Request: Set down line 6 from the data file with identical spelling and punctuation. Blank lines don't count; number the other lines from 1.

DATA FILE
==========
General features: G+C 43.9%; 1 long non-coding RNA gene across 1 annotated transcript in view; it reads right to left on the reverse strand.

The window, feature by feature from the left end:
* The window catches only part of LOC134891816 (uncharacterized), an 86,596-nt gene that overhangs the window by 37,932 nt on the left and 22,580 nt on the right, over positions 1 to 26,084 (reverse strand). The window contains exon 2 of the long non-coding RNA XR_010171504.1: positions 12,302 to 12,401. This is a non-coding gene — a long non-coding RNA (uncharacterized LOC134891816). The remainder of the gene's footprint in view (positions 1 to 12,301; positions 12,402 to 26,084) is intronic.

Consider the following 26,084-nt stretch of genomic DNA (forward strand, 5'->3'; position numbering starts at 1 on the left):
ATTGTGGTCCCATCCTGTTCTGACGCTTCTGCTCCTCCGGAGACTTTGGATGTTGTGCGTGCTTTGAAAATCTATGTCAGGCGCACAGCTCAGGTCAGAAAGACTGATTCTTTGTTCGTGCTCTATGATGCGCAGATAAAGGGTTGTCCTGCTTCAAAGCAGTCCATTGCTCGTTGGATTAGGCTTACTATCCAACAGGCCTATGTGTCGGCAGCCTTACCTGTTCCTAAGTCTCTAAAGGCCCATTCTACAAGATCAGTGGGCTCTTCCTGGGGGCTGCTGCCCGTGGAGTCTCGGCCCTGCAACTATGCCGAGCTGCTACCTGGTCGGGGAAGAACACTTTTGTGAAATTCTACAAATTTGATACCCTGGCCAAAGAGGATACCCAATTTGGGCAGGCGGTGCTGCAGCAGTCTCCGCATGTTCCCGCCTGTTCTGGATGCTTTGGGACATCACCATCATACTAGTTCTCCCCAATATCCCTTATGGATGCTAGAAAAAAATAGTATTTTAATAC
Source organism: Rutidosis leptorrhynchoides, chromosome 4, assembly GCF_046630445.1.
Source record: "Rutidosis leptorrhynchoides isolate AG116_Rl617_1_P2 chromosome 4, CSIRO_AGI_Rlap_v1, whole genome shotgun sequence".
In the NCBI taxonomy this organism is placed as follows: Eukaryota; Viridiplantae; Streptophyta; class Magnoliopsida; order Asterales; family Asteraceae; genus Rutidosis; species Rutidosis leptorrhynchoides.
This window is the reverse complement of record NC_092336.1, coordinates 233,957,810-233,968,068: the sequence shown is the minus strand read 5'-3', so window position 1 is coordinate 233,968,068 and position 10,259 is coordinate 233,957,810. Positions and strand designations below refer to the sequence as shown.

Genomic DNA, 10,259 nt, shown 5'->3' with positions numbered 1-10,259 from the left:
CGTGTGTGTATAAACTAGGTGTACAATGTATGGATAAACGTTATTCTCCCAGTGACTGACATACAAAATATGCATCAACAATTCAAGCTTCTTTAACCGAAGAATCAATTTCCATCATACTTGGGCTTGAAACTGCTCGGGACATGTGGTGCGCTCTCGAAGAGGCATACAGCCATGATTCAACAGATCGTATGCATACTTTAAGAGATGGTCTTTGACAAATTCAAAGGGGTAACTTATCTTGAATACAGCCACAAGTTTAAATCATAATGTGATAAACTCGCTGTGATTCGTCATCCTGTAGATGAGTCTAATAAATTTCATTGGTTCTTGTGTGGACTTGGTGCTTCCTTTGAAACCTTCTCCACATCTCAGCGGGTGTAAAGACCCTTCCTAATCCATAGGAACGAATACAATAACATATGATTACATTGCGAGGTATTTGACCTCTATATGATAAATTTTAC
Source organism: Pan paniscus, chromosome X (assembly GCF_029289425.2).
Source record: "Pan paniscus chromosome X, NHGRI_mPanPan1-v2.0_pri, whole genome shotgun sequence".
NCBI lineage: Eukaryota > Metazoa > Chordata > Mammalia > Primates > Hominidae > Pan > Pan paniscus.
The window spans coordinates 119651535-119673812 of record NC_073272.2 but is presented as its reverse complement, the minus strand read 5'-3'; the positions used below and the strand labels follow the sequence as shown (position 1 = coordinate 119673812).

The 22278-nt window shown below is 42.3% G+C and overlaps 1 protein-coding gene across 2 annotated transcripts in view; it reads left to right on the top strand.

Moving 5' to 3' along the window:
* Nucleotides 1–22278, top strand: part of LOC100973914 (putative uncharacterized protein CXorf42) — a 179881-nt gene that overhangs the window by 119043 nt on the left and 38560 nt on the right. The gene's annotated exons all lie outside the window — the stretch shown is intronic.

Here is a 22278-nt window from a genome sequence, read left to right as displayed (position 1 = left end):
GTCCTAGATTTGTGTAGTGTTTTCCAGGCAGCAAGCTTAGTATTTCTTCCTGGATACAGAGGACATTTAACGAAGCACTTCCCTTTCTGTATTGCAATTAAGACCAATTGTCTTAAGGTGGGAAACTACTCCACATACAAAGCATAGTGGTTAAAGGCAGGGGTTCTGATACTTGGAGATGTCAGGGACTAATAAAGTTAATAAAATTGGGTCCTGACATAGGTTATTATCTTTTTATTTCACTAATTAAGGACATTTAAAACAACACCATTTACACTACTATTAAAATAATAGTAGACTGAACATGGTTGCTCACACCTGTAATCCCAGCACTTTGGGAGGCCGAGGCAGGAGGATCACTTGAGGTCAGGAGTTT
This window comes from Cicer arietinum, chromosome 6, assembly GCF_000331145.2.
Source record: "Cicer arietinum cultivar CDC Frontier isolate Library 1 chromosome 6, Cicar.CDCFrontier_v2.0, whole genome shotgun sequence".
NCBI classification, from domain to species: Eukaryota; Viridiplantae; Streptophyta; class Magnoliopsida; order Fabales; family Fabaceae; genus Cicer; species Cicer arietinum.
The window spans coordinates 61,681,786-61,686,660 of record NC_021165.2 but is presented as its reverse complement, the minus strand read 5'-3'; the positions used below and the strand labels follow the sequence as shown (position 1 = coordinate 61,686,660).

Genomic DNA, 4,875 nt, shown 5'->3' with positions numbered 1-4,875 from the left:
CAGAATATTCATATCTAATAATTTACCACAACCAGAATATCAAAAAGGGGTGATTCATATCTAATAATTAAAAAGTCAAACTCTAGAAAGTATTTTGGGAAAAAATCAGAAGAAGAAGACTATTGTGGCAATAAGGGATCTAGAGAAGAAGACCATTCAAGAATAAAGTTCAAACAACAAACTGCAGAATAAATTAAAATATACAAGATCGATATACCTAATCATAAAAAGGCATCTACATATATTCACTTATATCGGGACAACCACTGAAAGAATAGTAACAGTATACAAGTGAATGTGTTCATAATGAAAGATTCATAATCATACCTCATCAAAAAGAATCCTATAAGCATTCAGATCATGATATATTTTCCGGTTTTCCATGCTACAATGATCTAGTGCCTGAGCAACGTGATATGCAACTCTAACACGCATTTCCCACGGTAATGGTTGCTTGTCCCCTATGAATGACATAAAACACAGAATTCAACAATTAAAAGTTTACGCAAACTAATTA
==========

Source organism: Rutidosis leptorrhynchoides, chromosome 4, assembly GCF_046630445.1.